Soros-Backed NGO Braces for Polish Crackdown Over Norway Aid

  • Warsaw-based Batory Foundation fears it will lose financing
  • Hungary already seeking to shut Soros-founded university

George Soros

Photographer: Jasper Juinen/Bloomberg

A Polish non-profit group financed by George Soros is bracing for government efforts to curb its work, the latest attack on the billionaire’s civil-society activities in eastern Europe.

The Warsaw-based Batory Foundation, responsible for distributing some of the 809.3 million euros ($882 million) Norway plans to give Poland by 2021 to reduce economic and social disparities, is afraid it will be starved of funding. Poland wants the chunk that’s earmarked for building civic society to be managed by a state-run entity, Deputy Prime Minster Piotr Glinski said last month. Norway requires the cash to be handed out by an independent body.

The move would mark a new assault on Soros in the region after the government in his birthplace of Hungary sought to shut down a university he finances in Budapest. Poland’s ruling party has clashed with the European Union over rule of law, with leader Jaroslaw Kaczynski repeatedly praising Hungarian Prime Minister Viktor Orban for pursuing his country’s interests inside the EU. Orban, whose nation has also gone after Norwegian grants, himself advocates “illiberal” democracy.

“Like in Hungary, there’s a plan to cut off public funding to organizations that the government doesn’t feel comfortable with and force them to curb or shut activity,” Batory Foundation Director Ewa Kulik-Bielinska told Bloomberg News this week by phone. “Like in other areas, the government is trying to divide society so non-governmental organizations that protect human rights are portrayed as enemies.”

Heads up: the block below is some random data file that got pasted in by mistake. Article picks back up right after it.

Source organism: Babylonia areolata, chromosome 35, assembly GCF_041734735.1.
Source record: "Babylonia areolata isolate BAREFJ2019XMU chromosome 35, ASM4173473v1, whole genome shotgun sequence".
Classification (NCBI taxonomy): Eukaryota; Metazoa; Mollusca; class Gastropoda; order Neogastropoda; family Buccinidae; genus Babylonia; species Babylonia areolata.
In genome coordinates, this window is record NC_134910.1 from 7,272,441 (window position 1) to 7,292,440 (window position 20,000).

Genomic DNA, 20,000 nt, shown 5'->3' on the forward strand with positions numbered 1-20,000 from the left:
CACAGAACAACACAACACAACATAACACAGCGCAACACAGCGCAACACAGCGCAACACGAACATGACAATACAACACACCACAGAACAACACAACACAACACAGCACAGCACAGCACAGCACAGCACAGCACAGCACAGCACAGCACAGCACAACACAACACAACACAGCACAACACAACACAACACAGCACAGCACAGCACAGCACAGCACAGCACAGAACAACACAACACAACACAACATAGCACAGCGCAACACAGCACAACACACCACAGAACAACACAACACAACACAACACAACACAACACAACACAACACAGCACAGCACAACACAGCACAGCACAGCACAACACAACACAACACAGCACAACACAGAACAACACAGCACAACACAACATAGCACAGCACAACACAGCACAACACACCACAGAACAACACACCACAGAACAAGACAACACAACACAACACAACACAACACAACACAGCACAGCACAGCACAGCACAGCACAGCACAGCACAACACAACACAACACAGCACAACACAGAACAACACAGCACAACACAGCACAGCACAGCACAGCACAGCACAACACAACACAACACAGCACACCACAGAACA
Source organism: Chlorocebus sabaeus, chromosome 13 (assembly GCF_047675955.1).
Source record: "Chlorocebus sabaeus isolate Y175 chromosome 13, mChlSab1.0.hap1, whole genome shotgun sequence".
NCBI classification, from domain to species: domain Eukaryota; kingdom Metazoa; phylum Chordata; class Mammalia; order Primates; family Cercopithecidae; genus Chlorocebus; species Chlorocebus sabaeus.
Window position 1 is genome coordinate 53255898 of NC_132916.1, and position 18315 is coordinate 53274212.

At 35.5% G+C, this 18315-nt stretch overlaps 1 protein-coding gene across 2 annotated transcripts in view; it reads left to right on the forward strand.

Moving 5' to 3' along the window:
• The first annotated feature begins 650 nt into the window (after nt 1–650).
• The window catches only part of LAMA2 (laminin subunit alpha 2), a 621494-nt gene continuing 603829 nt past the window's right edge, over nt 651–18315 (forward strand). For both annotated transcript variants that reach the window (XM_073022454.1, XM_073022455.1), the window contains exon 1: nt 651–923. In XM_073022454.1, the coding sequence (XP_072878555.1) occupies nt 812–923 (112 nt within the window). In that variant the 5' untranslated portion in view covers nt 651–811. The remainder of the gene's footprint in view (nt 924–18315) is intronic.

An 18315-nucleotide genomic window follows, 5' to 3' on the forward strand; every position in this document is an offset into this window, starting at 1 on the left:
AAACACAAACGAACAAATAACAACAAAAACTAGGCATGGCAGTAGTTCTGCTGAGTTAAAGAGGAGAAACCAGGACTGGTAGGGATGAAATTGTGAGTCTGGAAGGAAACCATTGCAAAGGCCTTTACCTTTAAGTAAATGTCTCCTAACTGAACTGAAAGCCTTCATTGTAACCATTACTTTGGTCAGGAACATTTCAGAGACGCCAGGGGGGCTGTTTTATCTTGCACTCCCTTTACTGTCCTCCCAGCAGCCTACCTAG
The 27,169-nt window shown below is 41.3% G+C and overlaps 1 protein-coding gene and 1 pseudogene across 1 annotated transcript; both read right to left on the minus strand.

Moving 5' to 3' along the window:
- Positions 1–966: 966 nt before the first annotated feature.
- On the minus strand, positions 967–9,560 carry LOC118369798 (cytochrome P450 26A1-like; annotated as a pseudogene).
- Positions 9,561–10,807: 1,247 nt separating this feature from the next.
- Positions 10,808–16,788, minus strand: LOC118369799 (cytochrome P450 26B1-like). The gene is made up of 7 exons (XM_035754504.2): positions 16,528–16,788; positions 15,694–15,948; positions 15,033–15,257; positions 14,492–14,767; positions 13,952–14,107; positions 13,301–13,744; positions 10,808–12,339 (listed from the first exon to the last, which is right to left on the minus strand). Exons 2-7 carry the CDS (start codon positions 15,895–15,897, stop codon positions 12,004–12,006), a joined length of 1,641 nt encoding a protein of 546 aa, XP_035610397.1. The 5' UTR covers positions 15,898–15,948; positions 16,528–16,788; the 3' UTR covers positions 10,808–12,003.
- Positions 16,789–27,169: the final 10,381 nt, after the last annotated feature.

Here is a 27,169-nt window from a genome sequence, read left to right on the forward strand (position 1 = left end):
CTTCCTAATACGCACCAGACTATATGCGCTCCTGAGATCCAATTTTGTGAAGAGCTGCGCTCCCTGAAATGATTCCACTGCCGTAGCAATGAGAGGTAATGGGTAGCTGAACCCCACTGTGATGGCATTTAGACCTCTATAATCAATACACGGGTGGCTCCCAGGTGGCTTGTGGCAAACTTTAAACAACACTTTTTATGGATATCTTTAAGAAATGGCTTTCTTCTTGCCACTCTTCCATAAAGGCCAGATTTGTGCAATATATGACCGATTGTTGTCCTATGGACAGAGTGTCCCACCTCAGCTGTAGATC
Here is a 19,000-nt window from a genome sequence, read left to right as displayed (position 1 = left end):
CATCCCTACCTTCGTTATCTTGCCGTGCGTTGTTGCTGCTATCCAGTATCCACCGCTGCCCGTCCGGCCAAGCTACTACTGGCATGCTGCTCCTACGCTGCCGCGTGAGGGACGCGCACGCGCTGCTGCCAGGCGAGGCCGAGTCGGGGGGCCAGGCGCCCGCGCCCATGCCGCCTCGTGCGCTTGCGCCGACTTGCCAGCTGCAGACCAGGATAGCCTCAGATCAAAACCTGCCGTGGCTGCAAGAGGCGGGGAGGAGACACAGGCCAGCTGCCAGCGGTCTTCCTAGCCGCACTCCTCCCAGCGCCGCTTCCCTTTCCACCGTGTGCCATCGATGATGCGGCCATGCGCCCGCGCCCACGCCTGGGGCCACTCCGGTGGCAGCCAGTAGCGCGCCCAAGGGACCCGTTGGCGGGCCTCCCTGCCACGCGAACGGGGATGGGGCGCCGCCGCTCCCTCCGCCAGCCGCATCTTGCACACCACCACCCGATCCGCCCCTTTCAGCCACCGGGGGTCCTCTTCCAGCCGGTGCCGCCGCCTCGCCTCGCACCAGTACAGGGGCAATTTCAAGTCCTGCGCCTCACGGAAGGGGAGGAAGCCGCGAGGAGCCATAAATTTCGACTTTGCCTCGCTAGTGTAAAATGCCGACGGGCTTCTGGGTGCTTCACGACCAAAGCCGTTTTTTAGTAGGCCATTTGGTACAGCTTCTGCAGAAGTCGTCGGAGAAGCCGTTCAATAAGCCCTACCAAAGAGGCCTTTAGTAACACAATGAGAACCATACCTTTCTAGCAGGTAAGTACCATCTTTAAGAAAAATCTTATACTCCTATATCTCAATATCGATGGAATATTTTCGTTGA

No. 1 Beneficiary

Batory has been in charge of allocating the Norwegian funds since 2014, doling out more than 130 million zloty ($34 million) to 667 groups. They range from non-government organizations promoting democracy, gender equality and LGBT rights to church-linked charities. Since taking power in 2015, the Law & Justice party has sought to re-instill traditional Catholic values, some of which are at odds with policies of progressive groups.

In the run up to negotiations with Norway, Batory and several other NGO’s came under attack from the government-run public media for promoting “controversial projects,” a claim rejected by Kulik-Bielinska. In 2014, Hungary also clashed with Norway over how the oil-rich nation’s grants are distributed.

“Dozens of projects run by watchdog groups check on hospitals and courts, and their funding must be independent from the government to avoid the temptation of being politicized,” she said.

Poland is the biggest European recipient of Norwegian aid. The Nordic nation’s EU affairs minister, Frank Bakke Jensen, said time is needed reach an agreement that’s good for both parties. “The regulatory requirements are that fund operators in the recipient countries should have a good knowledge of the civil sector in the country, be independent of the authorities and have experience with fund distribution,” he told Bloomberg.

“Negotiations are ongoing at the civil-servant level, and we’re working to find solutions that are acceptable to both parties,” Norwegian Foreign Ministry spokeswoman Ane Lunde said.

It’s too early to discuss which institution will manage the cash, according to Polish Deputy Development Minister Pawel Chorazy. “Poland wants access to the civic-society funds to be broad-based, so potential beneficiaries from all areas of the country can participate,” he said by email.

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